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Author Topic: Hyperfocal focusing: double the distance to the nearest object  (Read 2262 times)

almostgreen

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I keep hearing about the following as a way to keep as much as possible of the scene in focus:  take the distance to the nearest object you want in focus and double it.  This makes no sense to me.  I understand focusing a third of the way in--that's somewhat supported by the dof tables.  But how can this double the distance work when it doesn't take into account how far the farthest objects in the scene are?  Hope someone can explain!
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Telecaster

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Re: Hyperfocal focusing: double the distance to the nearest object
« Reply #1 on: March 15, 2018, 04:49:49 PM »

My recommendation is to figure out this stuff empirically. IMO it comes down to how much out-of-focusness you are willing to tolerate, in your actual final output (whether print or screen), in order to maximize the in-focusness of the stuff you want most in focus.  :)  Individual frames are cheap these days. Burn though a whole bunch of 'em and find out what works for you. The math can come later.

-Dave-
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E.J. Peiker

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Re: Hyperfocal focusing: double the distance to the nearest object
« Reply #2 on: March 16, 2018, 08:38:12 AM »

I keep hearing about the following as a way to keep as much as possible of the scene in focus:  take the distance to the nearest object you want in focus and double it.  This makes no sense to me.  I understand focusing a third of the way in--that's somewhat supported by the dof tables.  But how can this double the distance work when it doesn't take into account how far the farthest objects in the scene are?  Hope someone can explain!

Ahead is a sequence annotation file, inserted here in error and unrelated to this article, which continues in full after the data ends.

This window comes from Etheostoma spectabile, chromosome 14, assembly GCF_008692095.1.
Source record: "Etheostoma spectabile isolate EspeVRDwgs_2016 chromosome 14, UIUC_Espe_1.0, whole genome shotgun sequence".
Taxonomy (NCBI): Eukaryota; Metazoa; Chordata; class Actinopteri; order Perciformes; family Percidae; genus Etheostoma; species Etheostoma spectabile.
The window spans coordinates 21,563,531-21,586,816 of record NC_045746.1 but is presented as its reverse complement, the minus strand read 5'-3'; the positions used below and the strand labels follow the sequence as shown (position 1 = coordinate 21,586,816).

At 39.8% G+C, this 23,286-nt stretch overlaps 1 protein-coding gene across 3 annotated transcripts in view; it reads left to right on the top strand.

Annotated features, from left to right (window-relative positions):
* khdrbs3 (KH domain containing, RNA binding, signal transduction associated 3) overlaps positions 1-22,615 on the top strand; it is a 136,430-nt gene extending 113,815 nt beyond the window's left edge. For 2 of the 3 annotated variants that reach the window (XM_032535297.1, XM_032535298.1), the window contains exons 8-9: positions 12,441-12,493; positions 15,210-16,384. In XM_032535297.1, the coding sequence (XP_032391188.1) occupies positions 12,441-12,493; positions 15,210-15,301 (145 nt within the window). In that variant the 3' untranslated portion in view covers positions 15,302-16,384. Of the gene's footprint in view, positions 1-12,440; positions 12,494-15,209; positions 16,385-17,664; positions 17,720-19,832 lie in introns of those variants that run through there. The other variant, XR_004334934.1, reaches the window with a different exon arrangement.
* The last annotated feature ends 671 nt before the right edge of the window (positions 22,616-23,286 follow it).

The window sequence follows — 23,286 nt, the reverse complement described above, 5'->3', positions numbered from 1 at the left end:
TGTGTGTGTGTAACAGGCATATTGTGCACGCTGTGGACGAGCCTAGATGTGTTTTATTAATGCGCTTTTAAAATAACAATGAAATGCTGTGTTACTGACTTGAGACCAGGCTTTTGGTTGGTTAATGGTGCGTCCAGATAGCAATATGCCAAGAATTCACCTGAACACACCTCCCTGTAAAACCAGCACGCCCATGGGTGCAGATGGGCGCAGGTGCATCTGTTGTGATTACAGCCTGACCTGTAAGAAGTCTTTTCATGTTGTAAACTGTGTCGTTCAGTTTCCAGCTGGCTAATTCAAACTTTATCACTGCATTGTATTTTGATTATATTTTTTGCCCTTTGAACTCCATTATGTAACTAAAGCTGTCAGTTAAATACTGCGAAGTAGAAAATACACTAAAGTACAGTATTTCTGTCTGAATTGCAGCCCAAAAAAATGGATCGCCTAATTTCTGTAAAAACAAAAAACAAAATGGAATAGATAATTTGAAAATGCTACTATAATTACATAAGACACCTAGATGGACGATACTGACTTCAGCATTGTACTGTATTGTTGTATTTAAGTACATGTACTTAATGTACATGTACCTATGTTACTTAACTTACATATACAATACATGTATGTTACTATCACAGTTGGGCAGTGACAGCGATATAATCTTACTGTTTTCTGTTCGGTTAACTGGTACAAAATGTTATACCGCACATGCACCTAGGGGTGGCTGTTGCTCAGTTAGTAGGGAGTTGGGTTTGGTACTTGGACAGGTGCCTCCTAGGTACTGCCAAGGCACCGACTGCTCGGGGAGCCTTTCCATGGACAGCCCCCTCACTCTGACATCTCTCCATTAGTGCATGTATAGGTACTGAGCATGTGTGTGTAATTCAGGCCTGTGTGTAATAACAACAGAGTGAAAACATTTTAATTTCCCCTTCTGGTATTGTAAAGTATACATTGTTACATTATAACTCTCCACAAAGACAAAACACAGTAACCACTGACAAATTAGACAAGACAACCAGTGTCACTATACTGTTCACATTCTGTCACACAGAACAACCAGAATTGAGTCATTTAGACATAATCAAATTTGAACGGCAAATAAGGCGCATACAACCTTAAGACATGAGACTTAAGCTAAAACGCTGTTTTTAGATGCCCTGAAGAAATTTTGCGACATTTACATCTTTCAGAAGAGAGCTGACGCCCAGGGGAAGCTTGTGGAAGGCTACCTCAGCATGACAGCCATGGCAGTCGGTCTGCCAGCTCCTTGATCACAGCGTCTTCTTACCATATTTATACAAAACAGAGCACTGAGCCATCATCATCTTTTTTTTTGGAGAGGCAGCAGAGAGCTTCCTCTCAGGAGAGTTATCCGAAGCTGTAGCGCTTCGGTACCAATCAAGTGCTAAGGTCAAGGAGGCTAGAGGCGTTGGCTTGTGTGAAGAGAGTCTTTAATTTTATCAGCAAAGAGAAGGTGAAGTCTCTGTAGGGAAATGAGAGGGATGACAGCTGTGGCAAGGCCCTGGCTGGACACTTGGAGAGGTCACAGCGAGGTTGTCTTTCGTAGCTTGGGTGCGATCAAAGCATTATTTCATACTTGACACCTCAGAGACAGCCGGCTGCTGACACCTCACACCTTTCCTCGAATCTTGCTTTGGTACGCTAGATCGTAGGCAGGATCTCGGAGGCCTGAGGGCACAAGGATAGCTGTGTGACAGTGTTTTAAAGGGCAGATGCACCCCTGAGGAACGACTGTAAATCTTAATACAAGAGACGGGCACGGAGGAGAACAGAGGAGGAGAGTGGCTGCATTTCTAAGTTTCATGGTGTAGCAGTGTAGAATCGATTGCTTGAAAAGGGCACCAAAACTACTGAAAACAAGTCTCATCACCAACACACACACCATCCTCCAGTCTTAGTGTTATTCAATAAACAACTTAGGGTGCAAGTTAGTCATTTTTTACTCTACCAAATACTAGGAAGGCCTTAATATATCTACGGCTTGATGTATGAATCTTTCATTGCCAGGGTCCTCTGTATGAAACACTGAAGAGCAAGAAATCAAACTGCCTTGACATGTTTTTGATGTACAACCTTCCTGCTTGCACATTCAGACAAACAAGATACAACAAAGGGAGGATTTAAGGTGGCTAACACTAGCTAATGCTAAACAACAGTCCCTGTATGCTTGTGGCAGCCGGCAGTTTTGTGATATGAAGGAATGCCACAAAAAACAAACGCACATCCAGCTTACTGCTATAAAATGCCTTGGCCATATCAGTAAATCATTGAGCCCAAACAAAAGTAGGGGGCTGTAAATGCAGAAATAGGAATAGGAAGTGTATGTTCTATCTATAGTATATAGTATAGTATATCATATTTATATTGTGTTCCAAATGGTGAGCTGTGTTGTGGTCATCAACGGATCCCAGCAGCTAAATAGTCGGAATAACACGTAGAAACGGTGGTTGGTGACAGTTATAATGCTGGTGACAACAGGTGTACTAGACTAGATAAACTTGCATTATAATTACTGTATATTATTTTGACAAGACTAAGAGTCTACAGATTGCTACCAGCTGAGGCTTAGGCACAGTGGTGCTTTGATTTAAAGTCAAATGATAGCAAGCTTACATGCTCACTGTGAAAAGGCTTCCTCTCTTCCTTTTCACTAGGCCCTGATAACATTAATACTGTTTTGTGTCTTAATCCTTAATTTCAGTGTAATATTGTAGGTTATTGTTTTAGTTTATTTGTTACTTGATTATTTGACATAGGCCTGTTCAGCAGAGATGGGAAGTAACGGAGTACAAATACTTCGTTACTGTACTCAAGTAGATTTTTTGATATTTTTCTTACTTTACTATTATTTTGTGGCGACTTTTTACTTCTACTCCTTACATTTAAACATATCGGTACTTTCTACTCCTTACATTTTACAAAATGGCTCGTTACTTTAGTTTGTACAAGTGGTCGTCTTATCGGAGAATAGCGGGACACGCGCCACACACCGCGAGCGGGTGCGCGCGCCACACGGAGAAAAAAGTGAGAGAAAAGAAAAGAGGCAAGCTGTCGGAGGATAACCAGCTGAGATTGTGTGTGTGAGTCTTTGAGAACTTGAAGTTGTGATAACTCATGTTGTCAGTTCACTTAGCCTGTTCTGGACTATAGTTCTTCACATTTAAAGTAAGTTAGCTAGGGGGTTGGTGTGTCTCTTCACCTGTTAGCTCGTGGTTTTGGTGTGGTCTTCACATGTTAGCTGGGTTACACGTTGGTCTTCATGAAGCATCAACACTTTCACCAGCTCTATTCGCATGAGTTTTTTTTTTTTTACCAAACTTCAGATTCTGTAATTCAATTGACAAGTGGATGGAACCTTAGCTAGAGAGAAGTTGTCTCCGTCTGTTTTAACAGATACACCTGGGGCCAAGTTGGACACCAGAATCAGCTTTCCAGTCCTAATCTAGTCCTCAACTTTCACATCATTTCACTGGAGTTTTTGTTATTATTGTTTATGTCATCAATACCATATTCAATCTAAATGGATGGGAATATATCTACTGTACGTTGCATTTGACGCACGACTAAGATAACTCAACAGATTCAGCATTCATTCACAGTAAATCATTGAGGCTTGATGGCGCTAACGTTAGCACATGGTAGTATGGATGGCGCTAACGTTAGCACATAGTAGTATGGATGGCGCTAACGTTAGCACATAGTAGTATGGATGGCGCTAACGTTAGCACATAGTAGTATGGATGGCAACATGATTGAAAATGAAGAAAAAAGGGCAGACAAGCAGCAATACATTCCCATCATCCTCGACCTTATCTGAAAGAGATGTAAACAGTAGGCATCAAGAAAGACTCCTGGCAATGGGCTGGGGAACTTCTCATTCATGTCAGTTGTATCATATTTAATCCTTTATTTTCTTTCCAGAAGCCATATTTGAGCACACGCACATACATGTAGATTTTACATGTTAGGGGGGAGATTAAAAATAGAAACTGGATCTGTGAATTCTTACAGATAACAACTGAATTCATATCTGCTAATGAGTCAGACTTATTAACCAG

All that does is approximate that the nearest thing and the farthest thing are of equal focus, it does not guarantee that they are both appear to be in focus.  That will depend on the aperture you select.  If you take out a hyperfocal calculator, you will notice that the nearest point that the calculator says is in focus comes out to be half of the hyperfocal distance.  The statement you made is simply the reciprocal of that.  But, as you know, the hyperfocal point and the near and far point that will still appear sharp changes with aperture (assuming a fixed focal length of course)

As an example, if I want something that is 10 feet away and still sharp at infinity and I simply set focus to 20 feet and don't worry about aperture, it simply says that 5 feet and infinity will be of equal focus - that could be equally out of focus if the aperture selected for the focal length you are using does not support the needed DOF.
« Last Edit: March 16, 2018, 08:42:33 AM by E.J. Peiker »
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BAB

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Re: Hyperfocal focusing: double the distance to the nearest object
« Reply #3 on: March 19, 2018, 07:48:44 PM »

With a 28mm (21mm) lens on a medium format camera H6D 100 for object at near10' and far infinity you would focus at 20.1' using F/10. But with a 50mm (35mm) lens you would have to near focus 9.70 ft and far infinity focus at 19.2 ft at F/18.

This clearly illustrates the importance of the F stop the image is shot at Higher that 50mm lens it becomes nearly impossible to have sharp focus at 10' and also at infinity without making several images with different focus points. I suggest you to invest in the app lumiriver as all sensors and lens vary in the exact calculations, it will give you F/stop, near, far and focus.

regards
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